The new-look MySpace is fronted and partly owned by pop star Justin Timberlake, who unveiled the user experience (UX) via tweet earlier today. The site was bought by digital media company Specific Media for $35m (£21.9m) last year from previous owner NewsCorp.
MySpace says the relaunch will stay “true to its roots”, by empowering creatives such as musicians, photographers, filmmakers, designers and fans to “express themselves”.
The new site “oozes popular culture” and looks “sleek”, according to Guy Phillipson, CEO of the Internet Advertising Bureau, but he adds that the relaunch is risky in the current social networking market, which is dominated by big players such as Facebook, Tumblr and Twitter.
“The key question is, can a new generation – or its old fans – fall in love with MySpace? The most famous case study [by comparison] is Apple: in 1992 it was a company in sharp decline, taking a battering from IBM and Microsoft – now it’s the most valuable company in the world,” he says.
While the site design appears “clean and modern”, senior innovations manager at global mobile marketing agency Somo Jon Kwan is interested to see how it renders across different devices to match the cross platform behaviour of MySpace’s young target audience.
He adds: “ With smartphone penetration at almost 60 per cent in the UK and tablet use on the rise, optimising and continuing the experience seamlessly across mobile and tablet is essential. First impressions of this image-led, modular approach are that it should lend itself well to responsive design, especially on tablets.”
If MySpace were to offer an innovative mobile advertising model alongside an improved mobile UX, it could give the site a competitive advantage against the biggest player in the market Facebook, which has previously admitted it needs to do more to make its mobile platform a success story for brands.
Anthony Mullen, senior analyst at Forrester, says the relaunch will see many marketers “dust the cobwebs” off what they thought MySpace was. He thinks the site’s success with brands will depend on how easy it will be to manage their MySpace profiles using existing external tools where primary UI is not Myspace – plus some added benefits.
“Location-based ad properties have not yet worked for Facebook but there’s lots MySpace can do to be relevant on mobile, especially for music,” he adds.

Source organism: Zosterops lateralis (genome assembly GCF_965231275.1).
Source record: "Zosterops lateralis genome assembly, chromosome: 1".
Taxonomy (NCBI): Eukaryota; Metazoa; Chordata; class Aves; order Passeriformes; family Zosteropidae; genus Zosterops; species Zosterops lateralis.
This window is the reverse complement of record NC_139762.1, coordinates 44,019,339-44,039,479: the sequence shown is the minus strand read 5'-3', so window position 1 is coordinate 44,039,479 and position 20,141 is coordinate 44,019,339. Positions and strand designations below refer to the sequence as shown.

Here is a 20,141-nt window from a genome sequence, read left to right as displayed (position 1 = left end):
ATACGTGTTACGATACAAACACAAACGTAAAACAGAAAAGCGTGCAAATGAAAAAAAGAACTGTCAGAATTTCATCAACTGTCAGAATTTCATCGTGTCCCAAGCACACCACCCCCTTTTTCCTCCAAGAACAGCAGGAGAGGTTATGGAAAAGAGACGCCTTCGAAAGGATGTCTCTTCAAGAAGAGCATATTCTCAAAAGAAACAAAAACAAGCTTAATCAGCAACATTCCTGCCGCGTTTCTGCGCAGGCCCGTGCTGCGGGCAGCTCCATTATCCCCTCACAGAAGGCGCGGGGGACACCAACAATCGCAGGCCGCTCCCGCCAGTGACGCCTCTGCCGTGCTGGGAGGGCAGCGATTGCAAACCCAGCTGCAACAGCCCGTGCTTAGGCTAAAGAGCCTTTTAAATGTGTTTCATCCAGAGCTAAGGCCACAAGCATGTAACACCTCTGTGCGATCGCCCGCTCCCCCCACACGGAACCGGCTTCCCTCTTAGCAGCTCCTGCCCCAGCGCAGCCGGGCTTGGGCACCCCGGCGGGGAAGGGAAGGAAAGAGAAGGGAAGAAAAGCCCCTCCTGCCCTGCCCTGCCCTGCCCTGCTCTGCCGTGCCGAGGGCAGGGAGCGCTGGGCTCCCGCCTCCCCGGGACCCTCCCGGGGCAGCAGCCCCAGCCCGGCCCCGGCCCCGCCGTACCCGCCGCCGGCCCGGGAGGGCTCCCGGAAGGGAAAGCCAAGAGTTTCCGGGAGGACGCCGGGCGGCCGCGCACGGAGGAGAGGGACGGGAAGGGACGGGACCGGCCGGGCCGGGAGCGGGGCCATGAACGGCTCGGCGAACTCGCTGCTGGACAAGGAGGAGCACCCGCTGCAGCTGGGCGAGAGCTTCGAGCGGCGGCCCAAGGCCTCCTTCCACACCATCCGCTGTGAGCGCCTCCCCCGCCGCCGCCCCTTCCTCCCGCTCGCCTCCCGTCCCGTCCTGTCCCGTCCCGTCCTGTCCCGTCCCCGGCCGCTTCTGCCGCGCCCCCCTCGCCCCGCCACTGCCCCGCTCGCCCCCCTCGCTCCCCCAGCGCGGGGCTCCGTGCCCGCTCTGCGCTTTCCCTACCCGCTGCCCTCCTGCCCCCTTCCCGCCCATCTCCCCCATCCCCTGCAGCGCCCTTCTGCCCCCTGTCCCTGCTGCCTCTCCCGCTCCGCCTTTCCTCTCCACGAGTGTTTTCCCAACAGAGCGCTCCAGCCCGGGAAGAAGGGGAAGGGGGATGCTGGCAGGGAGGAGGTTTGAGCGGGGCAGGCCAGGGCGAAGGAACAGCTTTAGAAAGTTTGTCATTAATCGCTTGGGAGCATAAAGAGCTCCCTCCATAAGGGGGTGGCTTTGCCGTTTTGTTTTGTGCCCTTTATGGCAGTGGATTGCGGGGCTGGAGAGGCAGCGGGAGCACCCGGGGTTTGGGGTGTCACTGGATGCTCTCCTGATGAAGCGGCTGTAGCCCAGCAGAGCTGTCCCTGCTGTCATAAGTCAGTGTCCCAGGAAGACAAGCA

Hal Stokes, former head of music at Bebo and currently head of social media at digital agency Essence, says some brands may look to tap into MySpace’s new-found “cool” personality, as sites like Facebook and Google have become more of a “utility”. But while MySpace’s celebrity-backed music-led proposition may well serve brands such as Jack Daniels or Red Bull, he suggests that ultimately it is the sites with the most users who will attract the most ad revenue.
Stokes adds: “The danger is that brands go where the people are, if everyone’s on Facebook it’s not like brands will suddenly start using it just because it’s cool. The brilliance of Facebook is that you can create an app to serve your requirements of cool. There is a space for a lot of things [in the social media sector], but [successful sites will be those] that interweave with what’s already popular.”
MySpace currently has about 54 million users, according to comScore, lagging behind Facebook’s estimated 950 million and Twitter’s 500 million.
As a digital media company, owner Specific Media no doubt has ideas as to how it can impress agencies and brands with innovative ad offerings that suit the makeup of the new site, but MySpace’s fate lies firmly in the hands of the users and whether they are willing to make one more addition to their social media portfolio. Specific will be hoping Mr Timberlake has a lot of friends.